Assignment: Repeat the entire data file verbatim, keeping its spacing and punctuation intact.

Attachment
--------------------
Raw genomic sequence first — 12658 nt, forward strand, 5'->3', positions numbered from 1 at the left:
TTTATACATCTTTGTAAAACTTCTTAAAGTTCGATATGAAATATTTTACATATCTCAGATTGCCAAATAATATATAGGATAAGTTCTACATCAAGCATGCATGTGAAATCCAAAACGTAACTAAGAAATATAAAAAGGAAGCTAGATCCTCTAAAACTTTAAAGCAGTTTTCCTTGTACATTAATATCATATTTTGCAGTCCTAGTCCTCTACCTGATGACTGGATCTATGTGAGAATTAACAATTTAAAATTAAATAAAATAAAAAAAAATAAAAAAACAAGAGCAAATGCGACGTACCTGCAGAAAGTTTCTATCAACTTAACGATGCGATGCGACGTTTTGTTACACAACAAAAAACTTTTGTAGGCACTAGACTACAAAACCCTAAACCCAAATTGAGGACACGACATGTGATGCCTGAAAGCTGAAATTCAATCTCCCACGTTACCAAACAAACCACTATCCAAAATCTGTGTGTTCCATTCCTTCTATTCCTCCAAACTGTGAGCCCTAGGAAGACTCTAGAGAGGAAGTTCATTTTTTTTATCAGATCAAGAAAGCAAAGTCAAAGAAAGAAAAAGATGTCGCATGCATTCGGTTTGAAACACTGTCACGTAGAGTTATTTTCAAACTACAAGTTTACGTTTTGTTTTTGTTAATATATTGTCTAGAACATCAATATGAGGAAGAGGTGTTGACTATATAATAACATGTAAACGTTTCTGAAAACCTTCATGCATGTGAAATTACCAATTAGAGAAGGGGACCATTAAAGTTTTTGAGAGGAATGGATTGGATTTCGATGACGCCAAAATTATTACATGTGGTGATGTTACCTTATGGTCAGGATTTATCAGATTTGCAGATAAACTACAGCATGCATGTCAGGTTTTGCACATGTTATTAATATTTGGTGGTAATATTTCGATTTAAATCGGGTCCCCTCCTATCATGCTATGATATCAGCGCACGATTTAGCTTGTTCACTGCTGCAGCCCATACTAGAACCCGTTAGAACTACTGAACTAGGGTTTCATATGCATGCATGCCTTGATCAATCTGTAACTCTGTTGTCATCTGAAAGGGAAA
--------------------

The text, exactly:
Raw genomic sequence first — 12658 nt, forward strand, 5'->3', positions numbered from 1 at the left:
TTTATACATCTTTGTAAAACTTCTTAAAGTTCGATATGAAATATTTTACATATCTCAGATTGCCAAATAATATATAGGATAAGTTCTACATCAAGCATGCATGTGAAATCCAAAACGTAACTAAGAAATATAAAAAGGAAGCTAGATCCTCTAAAACTTTAAAGCAGTTTTCCTTGTACATTAATATCATATTTTGCAGTCCTAGTCCTCTACCTGATGACTGGATCTATGTGAGAATTAACAATTTAAAATTAAATAAAATAAAAAAAAATAAAAAAACAAGAGCAAATGCGACGTACCTGCAGAAAGTTTCTATCAACTTAACGATGCGATGCGACGTTTTGTTACACAACAAAAAACTTTTGTAGGCACTAGACTACAAAACCCTAAACCCAAATTGAGGACACGACATGTGATGCCTGAAAGCTGAAATTCAATCTCCCACGTTACCAAACAAACCACTATCCAAAATCTGTGTGTTCCATTCCTTCTATTCCTCCAAACTGTGAGCCCTAGGAAGACTCTAGAGAGGAAGTTCATTTTTTTTATCAGATCAAGAAAGCAAAGTCAAAGAAAGAAAAAGATGTCGCATGCATTCGGTTTGAAACACTGTCACGTAGAGTTATTTTCAAACTACAAGTTTACGTTTTGTTTTTGTTAATATATTGTCTAGAACATCAATATGAGGAAGAGGTGTTGACTATATAATAACATGTAAACGTTTCTGAAAACCTTCATGCATGTGAAATTACCAATTAGAGAAGGGGACCATTAAAGTTTTTGAGAGGAATGGATTGGATTTCGATGACGCCAAAATTATTACATGTGGTGATGTTACCTTATGGTCAGGATTTATCAGATTTGCAGATAAACTACAGCATGCATGTCAGGTTTTGCACATGTTATTAATATTTGGTGGTAATATTTCGATTTAAATCGGGTCCCCTCCTATCATGCTATGATATCAGCGCACGATTTAGCTTGTTCACTGCTGCAGCCCATACTAGAACCCGTTAGAACTACTGAACTAGGGTTTCATATGCATGCATGCCTTGATCAATCTGTAACTCTGTTGTCATCTGAAAGGGAAA